# Compute expected standard deviation from proportion data

This example is from the first chapter of Gelman & Hill 2007:

The following are the proportions of girl births in Vienna for each month in 1908 and 1909 (out of an average of 3900 births per month):

.4777 .4875 .4859 .4754 .4874 .4864 .4813 .4787 .4895 .4797 .4876 .4859 .4857 .4907 .5010 .4903 .4860 .4911 .4871 .4725 .4822 .4870 .4823 .4973

The data are in the folder girls. von Mises (1957) used these proportions to claim that the sex ratios were less variable than would be expected by chance.

Compute the standard deviation of these proportions and compare to the standard deviation that would be expected if the sexes of babies were inde- pendently decided with a constant probability over the 24-month period.

The standard deviation is: 0.064

I'm wondering how to calculate the expected standard deviation? Should I use a binomial model? but where do the probabilities come from then?

EDIT:

The next step would be to assess whether the observed (0.0064) and chance (0.0080) deviations significantly differ.

The exercise gives a hint: "under the randomness model, the actual variance should have a distribution with expected value equal to the theoretical variance, and proportional to a chi^2 with 23 degrees of freedom"

I'm wondering how I could assess whether the two deviations are significantly different. The only solution I can come up with is

(observed-expected^2)/expected = (0.0064-0.0080)^2/0.0080 = 0.00032 and then compare this to a chi^2 distribution with 23 degrees of freedom. Is this the correct way to do it?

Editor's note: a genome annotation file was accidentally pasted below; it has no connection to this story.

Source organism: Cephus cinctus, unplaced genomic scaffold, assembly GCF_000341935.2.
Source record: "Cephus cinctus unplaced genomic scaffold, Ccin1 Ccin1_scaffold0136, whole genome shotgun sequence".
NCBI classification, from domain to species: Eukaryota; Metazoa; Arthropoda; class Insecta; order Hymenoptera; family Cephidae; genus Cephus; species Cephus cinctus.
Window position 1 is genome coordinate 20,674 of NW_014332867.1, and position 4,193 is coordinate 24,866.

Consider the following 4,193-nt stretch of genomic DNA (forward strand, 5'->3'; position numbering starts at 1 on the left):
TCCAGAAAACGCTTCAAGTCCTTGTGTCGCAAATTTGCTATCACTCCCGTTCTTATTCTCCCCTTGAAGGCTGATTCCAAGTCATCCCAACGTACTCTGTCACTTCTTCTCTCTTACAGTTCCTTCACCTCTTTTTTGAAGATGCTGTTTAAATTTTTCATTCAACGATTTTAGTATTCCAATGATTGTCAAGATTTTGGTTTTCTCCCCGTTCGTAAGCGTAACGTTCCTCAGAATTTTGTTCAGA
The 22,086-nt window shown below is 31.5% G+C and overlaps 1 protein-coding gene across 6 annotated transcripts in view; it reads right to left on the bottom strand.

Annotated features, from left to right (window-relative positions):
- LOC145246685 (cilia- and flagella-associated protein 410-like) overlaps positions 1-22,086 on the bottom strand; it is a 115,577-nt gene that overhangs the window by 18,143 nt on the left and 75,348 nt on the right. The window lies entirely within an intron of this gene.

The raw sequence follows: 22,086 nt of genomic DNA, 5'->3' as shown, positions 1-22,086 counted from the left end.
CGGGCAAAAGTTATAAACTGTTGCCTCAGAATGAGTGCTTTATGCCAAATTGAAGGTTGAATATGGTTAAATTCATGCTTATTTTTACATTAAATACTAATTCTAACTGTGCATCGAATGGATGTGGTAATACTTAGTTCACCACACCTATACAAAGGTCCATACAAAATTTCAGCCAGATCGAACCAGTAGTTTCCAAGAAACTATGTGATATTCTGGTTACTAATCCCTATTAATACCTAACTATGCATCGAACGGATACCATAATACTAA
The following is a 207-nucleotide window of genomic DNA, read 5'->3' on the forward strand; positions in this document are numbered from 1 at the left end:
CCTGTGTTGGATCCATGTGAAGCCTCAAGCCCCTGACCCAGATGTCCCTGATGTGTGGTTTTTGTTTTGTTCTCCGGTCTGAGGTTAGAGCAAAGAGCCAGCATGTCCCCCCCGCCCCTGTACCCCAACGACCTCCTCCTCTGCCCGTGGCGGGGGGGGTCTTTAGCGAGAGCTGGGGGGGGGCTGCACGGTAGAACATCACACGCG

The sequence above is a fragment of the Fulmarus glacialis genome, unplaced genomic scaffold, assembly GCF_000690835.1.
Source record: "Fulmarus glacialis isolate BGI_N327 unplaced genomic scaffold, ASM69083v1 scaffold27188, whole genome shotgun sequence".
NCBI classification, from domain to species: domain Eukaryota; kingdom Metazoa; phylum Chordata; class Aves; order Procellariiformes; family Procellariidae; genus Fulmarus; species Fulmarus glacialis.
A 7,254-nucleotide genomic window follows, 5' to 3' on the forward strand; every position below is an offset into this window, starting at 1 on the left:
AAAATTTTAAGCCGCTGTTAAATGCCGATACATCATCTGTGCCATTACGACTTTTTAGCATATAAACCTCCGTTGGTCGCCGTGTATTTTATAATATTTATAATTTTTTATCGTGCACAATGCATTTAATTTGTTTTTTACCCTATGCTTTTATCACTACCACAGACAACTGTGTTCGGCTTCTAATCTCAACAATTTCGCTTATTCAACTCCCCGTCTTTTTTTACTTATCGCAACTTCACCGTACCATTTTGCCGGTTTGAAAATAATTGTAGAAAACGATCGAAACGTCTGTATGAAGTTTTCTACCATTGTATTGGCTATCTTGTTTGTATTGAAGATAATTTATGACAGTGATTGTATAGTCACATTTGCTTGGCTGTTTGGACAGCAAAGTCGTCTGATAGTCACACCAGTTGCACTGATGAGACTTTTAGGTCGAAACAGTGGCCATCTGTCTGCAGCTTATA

I think your calculated standard deviation for the proportions is $0.0064$ (note extra 0).

Yes, to calculate the expected standard deviation, you are probably expected to use a binomial model and the formula $\sqrt{\dfrac{p(1-p)}{n}}.$ You can take the mean of your sample data to give you an estimate of $p$, though taking $0.5$ will give much the same result in practice. $n$ comes from "out of an average of 3900 births per month".

• thanks! so the expected would be 0.0080 and the observed is 0.0064. Now to check whether this difference is significant I could run a X^2 test. Can I do it the following way: (observed - expected)ˆ2/expected and compare it to the Xˆ2 distribution? Nov 10 '11 at 10:15
• I suppose you could, but for a $\chi^2$ test you want frequencies rather than proportions. You would not be using the standard deviations in the test. Nov 10 '11 at 13:22
• That chi-squared test would have zero degrees of freedom :-).
– whuber
Nov 10 '11 at 17:24

To assess whether difference between the observed (0.0064) and chance (0.0080) deviations is statistically significant, you can also compute the 95% confidence interval of the chance standard deviation. This is where the chi^2 distribution with 23 degrees of freedom comes to the picture; you need the quantiles of this distribution, among others, to form this confidence interval. Once you have the confidence interval, check if the observed deviation is inside the interval; if it is, then the difference between the observed and chance deviations is not statistically significant.

In general, the variance of the sample variance can be quite complicated (and involves higher moments). It seems unlikely you are expected to use it here.